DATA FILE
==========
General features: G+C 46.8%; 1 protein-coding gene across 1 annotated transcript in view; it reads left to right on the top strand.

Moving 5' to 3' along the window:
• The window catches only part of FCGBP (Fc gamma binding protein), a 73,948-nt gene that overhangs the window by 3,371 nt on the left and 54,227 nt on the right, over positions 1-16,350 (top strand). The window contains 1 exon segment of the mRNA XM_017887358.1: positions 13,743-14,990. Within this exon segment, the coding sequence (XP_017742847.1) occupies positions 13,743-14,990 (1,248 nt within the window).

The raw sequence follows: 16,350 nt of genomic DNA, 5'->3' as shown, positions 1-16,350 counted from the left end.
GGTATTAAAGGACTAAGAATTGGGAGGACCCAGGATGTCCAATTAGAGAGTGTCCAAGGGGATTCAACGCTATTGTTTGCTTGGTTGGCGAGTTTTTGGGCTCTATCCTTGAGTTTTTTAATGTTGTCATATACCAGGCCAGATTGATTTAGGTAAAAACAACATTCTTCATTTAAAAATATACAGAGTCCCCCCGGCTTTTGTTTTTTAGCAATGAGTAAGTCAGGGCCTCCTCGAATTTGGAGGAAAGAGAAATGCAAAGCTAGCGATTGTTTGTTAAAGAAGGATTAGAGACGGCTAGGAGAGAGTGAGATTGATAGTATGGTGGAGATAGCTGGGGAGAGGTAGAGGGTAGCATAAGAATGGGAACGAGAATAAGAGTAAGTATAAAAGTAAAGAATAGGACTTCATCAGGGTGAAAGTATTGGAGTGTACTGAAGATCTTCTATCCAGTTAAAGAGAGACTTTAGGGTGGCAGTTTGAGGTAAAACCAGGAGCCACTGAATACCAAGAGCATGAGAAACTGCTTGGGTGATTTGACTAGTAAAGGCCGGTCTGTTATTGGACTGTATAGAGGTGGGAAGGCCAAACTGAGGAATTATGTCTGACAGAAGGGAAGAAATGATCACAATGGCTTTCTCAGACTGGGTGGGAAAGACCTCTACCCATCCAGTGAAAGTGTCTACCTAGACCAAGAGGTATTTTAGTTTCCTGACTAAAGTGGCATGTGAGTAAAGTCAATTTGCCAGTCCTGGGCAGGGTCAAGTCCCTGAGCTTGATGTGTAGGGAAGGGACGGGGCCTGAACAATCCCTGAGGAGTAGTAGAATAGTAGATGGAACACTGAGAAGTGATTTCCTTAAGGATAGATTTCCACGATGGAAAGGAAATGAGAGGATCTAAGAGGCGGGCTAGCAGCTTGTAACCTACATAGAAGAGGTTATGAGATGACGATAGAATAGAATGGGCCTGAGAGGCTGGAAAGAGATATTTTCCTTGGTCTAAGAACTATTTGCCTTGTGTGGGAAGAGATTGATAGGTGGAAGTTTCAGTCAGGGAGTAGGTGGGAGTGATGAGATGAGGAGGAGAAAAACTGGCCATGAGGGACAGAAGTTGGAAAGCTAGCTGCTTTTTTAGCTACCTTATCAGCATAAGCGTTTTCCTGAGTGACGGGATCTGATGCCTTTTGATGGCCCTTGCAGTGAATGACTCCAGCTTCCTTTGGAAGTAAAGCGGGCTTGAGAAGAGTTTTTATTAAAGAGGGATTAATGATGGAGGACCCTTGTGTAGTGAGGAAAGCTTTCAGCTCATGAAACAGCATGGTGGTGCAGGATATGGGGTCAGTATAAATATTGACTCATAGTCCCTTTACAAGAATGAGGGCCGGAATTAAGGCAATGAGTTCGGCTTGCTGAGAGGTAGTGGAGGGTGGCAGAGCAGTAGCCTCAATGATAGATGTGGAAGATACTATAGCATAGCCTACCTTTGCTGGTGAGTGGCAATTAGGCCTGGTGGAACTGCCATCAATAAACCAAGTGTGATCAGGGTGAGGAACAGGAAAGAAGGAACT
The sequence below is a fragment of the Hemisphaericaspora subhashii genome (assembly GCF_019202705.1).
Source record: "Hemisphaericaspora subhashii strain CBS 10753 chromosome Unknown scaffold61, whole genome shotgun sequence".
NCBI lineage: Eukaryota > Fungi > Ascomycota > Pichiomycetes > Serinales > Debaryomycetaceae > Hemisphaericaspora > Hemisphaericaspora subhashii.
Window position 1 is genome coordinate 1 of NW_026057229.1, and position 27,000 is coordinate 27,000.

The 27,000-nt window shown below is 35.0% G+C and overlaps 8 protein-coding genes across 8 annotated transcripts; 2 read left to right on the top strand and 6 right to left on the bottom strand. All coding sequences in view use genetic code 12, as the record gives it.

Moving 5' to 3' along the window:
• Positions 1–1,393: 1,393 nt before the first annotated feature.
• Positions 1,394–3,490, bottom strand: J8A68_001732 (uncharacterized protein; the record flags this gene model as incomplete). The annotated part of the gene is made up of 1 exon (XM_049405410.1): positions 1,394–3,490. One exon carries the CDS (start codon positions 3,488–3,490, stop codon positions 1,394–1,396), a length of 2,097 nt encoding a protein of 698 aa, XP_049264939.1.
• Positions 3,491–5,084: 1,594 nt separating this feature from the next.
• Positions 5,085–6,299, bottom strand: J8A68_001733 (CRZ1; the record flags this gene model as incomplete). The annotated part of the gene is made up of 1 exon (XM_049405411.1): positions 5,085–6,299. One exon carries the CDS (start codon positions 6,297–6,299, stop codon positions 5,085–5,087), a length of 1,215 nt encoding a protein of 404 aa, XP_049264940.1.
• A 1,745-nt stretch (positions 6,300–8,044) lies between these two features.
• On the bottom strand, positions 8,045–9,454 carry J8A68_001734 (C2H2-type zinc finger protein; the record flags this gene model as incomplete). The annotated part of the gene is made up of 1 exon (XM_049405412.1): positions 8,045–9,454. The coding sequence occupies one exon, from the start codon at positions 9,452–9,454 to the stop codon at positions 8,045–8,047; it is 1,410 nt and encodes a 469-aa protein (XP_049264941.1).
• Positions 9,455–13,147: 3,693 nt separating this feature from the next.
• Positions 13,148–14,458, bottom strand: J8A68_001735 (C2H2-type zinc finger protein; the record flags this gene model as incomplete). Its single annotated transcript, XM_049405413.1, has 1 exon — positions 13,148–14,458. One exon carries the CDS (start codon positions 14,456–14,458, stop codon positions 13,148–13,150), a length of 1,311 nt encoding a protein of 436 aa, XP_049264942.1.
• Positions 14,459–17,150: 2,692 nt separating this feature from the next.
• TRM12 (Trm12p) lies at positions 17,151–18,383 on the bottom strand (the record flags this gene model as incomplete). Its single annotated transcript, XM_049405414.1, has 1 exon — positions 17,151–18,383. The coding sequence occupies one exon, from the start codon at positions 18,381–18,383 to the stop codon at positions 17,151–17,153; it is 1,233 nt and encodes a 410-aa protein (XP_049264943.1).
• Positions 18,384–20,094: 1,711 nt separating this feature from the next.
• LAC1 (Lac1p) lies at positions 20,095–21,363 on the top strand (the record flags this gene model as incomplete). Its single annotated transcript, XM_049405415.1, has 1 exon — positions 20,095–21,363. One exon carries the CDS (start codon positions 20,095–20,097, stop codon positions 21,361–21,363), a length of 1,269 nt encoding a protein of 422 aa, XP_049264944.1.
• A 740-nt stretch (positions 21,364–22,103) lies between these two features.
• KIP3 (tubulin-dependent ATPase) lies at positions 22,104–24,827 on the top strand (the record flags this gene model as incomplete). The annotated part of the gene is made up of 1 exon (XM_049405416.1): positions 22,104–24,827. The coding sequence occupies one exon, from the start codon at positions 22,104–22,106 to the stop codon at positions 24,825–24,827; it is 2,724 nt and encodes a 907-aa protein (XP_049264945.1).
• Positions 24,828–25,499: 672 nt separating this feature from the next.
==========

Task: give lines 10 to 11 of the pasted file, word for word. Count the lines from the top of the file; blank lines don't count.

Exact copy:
The 27,000-nt window shown below is 35.0% G+C and overlaps 8 protein-coding genes across 8 annotated transcripts; 2 read left to right on the top strand and 6 right to left on the bottom strand. All coding sequences in view use genetic code 12, as the record gives it.

Moving 5' to 3' along the window: